• Flat, steady parts of the course – 75-85% of FTP
  • Rolling hills / Wind – 90-100% of FTP
  • Longer hills – 100-105% of FTP

However, in Ironman, most people will be fuel-limited.  In this case, your IF should be somewhere in the 0.65 – 0.72 range.  And for most, the ideal pacing strategy is to use your power meter to keep the effort as steady as possible; find your target power, and work to keep the power at or BELOW that target, using them as caps.   In an Ironman, when you come out of the swim, you feel great – you are fit from all the training you did, fresh from the taper, and happy to be finished with the chaotic swim.  The tendency is to roll with the adrenalin and go too hard.  But patience pays off in Ironman and you can use the power meter to keep your effort in check.  Also, on hilly courses, conserving your energy means using all of your gears and spinning up them, conserving energy for when you need it on the back half of the run.  In addition to the energy cost, If you push hard up hills, you put more torque into the drive train (also measurable with the power meter), resulting in more peripheral fatigue in your legs; they will be shot when you really need them in the latter part of the run.  Notice the theme here – pacing on the bike should be geared towards a successful 2nd half of the run.  Minimizing the “spikes” in power (and heart rate) on your bike ride will help your body continue processing fuel and save energy for these later parts of the race when most other people are walking.  An example set of caps for the Ironman bike rice could be:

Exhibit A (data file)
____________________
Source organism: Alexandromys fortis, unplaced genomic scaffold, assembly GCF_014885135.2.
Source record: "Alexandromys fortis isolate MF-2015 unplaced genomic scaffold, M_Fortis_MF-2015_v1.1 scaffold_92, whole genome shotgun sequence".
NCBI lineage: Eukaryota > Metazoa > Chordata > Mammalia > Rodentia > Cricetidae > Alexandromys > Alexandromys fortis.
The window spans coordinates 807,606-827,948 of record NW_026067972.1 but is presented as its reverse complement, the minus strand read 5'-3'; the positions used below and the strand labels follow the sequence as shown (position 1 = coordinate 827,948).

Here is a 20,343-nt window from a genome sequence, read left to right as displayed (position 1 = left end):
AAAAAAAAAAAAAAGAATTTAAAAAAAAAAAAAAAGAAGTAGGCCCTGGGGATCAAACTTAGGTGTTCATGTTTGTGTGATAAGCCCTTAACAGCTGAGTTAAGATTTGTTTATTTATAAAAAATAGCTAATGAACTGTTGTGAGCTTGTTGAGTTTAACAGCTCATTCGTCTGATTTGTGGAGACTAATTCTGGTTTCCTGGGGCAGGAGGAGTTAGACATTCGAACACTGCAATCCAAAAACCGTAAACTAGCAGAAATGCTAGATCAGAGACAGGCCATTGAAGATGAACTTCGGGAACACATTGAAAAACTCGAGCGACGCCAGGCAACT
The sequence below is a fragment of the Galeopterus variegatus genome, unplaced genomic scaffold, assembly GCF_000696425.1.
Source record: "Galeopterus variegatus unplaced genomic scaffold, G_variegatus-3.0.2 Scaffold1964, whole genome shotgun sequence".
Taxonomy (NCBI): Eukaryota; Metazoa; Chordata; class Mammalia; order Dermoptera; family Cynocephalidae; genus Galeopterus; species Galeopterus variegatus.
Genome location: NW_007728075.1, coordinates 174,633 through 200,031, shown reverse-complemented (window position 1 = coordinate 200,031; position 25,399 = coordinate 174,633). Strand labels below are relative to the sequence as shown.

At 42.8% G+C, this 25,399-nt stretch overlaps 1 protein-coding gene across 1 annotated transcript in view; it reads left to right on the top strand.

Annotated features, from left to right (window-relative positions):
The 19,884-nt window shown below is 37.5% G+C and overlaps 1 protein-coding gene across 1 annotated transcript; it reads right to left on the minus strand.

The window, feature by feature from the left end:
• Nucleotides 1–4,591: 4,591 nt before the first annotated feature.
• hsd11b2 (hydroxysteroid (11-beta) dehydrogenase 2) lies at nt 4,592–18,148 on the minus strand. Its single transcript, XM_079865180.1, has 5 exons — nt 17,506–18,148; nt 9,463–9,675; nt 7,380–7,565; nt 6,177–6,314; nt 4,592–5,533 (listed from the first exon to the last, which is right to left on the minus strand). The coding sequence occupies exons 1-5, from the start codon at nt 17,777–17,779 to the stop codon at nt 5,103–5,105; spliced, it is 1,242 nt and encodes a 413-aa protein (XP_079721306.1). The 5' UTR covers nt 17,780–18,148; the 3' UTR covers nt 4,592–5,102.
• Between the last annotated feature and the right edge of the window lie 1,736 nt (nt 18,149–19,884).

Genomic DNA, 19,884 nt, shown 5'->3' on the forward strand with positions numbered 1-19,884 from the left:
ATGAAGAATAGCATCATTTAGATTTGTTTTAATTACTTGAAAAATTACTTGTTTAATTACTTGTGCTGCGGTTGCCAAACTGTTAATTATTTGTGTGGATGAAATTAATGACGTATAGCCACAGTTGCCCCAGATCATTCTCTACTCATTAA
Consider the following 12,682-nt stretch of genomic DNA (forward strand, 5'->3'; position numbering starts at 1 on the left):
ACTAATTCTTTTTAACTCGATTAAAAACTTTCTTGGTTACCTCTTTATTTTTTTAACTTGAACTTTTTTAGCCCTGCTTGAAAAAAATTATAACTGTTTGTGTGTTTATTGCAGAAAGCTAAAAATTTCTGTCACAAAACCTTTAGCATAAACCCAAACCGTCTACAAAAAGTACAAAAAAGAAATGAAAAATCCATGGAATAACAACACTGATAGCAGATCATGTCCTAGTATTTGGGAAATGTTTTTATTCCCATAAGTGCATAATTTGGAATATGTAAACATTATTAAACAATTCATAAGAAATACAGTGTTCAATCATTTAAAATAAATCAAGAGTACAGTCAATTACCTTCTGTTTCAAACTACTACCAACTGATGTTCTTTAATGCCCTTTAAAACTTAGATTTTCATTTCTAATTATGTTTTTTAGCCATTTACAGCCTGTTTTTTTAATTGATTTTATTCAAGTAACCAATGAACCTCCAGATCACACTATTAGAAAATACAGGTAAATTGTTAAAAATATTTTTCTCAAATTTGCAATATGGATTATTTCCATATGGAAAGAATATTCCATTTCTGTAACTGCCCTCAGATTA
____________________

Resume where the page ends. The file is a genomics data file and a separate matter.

• Flat, steady parts of the course / rolling hills / wind – 65-72% of FTP
  • Longer hills – < FTP (as low as you can while still making it up the hill)

Essentially, you want to keep a steady, constant effort as close to your target as you can without going over, treating them as caps more than targets.  It takes a lot of patience and discipline to hold back when many others around you are standing up, mashing gears up the hills, but it will pay off on the run.

After carefully determining your power targets based on your training, use your power meter to guide you accordingly in the race and to make the tradeoff between time and energy.  For half-Iron distance vents, you can afford to “optimize” time more at the expense of a more energy, but for Ironman-distance events, you are better off “optimizing” energy.  Doing this will result in the fastest time anyway.